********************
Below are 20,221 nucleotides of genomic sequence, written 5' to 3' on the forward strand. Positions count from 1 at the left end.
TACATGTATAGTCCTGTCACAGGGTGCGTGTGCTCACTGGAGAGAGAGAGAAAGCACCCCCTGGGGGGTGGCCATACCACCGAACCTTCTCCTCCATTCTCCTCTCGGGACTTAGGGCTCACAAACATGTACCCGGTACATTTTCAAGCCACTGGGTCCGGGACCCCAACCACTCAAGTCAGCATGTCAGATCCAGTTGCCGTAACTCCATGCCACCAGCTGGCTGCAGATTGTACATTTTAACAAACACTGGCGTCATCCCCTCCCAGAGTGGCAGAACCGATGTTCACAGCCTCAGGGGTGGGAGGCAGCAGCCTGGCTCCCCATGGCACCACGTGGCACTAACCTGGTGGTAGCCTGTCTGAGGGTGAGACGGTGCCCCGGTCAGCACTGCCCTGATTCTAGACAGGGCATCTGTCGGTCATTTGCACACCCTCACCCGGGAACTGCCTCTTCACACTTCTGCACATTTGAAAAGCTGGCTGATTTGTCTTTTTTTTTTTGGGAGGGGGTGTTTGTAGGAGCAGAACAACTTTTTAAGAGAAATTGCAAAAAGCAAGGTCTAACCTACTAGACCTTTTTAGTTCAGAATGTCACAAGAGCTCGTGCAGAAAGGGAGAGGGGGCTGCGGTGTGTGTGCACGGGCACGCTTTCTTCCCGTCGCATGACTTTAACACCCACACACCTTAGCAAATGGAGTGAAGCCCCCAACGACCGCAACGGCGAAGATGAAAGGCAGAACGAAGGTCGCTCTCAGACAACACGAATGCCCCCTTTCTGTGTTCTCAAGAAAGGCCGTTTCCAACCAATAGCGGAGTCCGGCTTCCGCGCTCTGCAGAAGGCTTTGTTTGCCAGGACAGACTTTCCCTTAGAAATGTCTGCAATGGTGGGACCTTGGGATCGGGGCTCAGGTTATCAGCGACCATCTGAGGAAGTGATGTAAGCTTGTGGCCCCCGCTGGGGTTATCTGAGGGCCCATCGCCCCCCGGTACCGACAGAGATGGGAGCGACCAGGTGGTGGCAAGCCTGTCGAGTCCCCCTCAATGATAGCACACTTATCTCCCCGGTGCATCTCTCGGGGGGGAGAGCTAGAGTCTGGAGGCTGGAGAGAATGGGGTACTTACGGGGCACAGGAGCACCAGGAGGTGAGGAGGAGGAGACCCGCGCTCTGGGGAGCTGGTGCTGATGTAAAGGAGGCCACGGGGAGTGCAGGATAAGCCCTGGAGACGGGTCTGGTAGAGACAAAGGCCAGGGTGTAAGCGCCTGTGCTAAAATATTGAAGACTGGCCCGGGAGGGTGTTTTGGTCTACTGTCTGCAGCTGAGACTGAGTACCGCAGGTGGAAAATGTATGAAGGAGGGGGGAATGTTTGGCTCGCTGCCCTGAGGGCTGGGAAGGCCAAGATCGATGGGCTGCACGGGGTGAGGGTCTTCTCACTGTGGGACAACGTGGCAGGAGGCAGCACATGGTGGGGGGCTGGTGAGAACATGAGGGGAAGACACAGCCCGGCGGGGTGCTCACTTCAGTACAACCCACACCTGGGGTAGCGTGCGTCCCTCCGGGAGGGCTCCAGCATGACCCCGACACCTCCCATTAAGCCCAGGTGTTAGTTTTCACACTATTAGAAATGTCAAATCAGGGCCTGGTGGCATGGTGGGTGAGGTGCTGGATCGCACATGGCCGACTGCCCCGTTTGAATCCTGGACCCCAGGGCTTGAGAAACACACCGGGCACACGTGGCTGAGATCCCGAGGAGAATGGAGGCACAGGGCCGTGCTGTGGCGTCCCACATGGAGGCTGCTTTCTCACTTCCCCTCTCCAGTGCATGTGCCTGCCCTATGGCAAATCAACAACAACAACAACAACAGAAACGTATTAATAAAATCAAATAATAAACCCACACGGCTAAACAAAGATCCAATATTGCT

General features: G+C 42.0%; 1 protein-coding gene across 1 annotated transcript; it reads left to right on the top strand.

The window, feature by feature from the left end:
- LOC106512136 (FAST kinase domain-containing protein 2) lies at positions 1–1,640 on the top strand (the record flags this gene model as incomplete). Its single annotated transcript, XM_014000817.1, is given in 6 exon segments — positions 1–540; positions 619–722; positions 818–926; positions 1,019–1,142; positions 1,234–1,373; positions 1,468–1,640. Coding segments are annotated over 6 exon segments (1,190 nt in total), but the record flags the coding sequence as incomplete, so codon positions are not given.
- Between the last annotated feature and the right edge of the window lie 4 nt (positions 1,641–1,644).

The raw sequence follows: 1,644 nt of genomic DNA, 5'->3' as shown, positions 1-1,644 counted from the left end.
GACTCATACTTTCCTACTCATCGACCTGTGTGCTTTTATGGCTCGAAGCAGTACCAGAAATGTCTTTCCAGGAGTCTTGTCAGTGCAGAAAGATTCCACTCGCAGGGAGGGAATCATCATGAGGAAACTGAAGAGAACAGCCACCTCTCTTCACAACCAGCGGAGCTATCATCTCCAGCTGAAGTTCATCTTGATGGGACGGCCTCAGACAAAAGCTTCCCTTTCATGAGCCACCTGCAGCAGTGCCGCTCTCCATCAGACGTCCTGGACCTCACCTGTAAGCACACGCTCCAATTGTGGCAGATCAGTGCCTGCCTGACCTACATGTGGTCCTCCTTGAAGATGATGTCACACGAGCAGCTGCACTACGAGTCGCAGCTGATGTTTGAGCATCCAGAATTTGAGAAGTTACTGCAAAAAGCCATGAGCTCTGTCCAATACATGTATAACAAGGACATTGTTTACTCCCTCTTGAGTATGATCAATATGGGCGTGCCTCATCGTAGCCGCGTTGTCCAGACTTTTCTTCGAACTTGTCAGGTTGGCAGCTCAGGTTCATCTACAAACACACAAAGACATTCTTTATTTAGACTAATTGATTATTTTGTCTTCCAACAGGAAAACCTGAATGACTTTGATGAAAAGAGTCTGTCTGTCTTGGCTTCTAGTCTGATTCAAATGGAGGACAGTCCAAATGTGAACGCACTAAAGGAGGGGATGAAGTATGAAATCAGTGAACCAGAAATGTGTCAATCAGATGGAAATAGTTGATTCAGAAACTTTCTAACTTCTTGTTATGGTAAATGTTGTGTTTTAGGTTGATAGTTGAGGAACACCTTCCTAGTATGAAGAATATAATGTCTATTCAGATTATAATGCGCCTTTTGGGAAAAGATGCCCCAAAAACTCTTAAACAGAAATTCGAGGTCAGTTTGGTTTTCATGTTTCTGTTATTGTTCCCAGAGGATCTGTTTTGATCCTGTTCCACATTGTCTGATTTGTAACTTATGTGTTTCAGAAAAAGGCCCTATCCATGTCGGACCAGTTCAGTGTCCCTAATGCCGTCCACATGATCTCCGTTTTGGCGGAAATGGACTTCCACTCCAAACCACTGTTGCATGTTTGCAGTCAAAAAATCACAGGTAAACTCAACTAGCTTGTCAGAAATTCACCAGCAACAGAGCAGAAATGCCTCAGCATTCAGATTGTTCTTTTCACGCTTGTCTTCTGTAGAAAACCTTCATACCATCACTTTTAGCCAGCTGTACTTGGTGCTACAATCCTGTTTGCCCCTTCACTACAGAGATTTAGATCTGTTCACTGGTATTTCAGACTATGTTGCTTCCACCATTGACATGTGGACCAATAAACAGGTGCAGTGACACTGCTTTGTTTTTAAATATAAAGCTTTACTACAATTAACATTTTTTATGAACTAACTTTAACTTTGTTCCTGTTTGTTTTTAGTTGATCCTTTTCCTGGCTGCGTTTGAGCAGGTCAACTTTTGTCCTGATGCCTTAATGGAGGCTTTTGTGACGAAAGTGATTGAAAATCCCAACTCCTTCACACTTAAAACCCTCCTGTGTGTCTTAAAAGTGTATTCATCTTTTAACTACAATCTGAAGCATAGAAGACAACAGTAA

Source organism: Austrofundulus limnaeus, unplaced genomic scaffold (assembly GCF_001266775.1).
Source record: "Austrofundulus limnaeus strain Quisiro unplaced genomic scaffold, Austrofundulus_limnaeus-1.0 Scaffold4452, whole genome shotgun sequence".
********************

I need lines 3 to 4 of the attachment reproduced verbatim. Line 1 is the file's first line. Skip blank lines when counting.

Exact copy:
General features: G+C 42.0%; 1 protein-coding gene across 1 annotated transcript; it reads left to right on the top strand.

The window, feature by feature from the left end: